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Apple Maps in iOS 10 will watch you, even if you're using Google Maps

Apple appears to have a plan to make Apple Maps more compelling than Google Maps: let its software watch everything you do and offer to help whenever possible.

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Apple Maps will watch for every opportunity to help, even if you use Google Maps.

Screenshot by Ian Sherr/CNET

Depending on how you look at it, Apple Maps is about to get a lot more helpful or a lot more annoying.

As revealed in a prerelease beta of iOS 10 software, Apple Maps now watches what users are copying and pasting in their iPhone or iPad. Copy an address, for example, and Apple Maps' upcoming app widget will offer driving directions.

This function will work even if you copy a location inside the Google Maps app and is designed to make it easier for you to send directions to a friend by text or email.

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After you copy an address in Google Maps, Apple Maps will acknowledge that it's been watching you via the message: "Recently viewed in Google Maps." Depending on the source, the message could also say "Recently viewed in Waze" if coming from Google's crowdsourced traffic app or "Recently viewed in Safari" if coming from the web.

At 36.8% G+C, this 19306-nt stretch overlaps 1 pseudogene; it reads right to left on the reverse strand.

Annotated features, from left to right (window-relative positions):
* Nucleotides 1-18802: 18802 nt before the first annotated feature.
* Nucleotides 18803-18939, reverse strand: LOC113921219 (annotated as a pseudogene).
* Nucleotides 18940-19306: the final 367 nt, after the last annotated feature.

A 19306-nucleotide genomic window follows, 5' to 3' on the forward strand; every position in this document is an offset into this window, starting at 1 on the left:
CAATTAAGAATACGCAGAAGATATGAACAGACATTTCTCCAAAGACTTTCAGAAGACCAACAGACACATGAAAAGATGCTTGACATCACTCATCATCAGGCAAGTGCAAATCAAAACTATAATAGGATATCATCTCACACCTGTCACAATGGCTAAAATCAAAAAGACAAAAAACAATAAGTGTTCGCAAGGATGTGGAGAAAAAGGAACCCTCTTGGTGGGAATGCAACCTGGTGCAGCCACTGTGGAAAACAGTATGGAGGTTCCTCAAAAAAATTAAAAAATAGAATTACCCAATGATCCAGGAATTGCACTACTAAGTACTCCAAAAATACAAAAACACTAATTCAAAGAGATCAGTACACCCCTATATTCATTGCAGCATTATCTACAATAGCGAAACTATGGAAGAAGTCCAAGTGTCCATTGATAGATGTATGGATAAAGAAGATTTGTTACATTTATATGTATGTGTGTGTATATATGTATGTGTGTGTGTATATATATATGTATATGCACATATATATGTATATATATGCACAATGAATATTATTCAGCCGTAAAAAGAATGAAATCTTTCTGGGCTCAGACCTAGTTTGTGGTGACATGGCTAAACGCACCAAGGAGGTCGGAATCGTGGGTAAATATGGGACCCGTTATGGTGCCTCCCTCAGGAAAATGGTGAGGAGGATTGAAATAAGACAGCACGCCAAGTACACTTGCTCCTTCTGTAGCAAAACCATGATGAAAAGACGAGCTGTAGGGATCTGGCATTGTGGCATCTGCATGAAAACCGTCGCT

Another look at the new functionality.

Screenshot by Ian Sherr/CNET

It's unclear whether the data is transmitted to Apple.

Apple plans to release iOS 10 for free this fall, and some of these beta features could change by then.

The Maps capability is part of a revamped set of functions for the mobile software's widgets feature, first introduced two years ago in iOS 8. The beta version includes two other maps-related functions besides the new one for directions dubbed "Maps Destinations." "Maps Nearby" will surface places like lunch joints and coffee spots, while "Maps Transit" will give service schedules for bus and subway routes. The widgets are activated when you swipe right on the phone's home screen.

Companies have been creating widgets for all manner of actions, from converting currency to displaying to-do lists. Google Maps and Waze have their own widgets, designed to help people quickly access functions like driving directions, without having to tap on the app's icon first.

To be sure, Apple's Maps app still has hurdles to overcome. The company released it in 2012 to waves of criticism, after users discovered it put some landmarks in the wrong locations and sometimes offered poor driving directions. Shortly after, Google released its own dedicated mapping app for the iPhone and iPad, marking the end of its five-year partnership with Apple to power the iPhone's built-in mapping app.

Apple has spent the past four years refining its Maps app. Another upcoming Maps feature will pin the site of your parked car to save you the headache of trying to remember it yourself.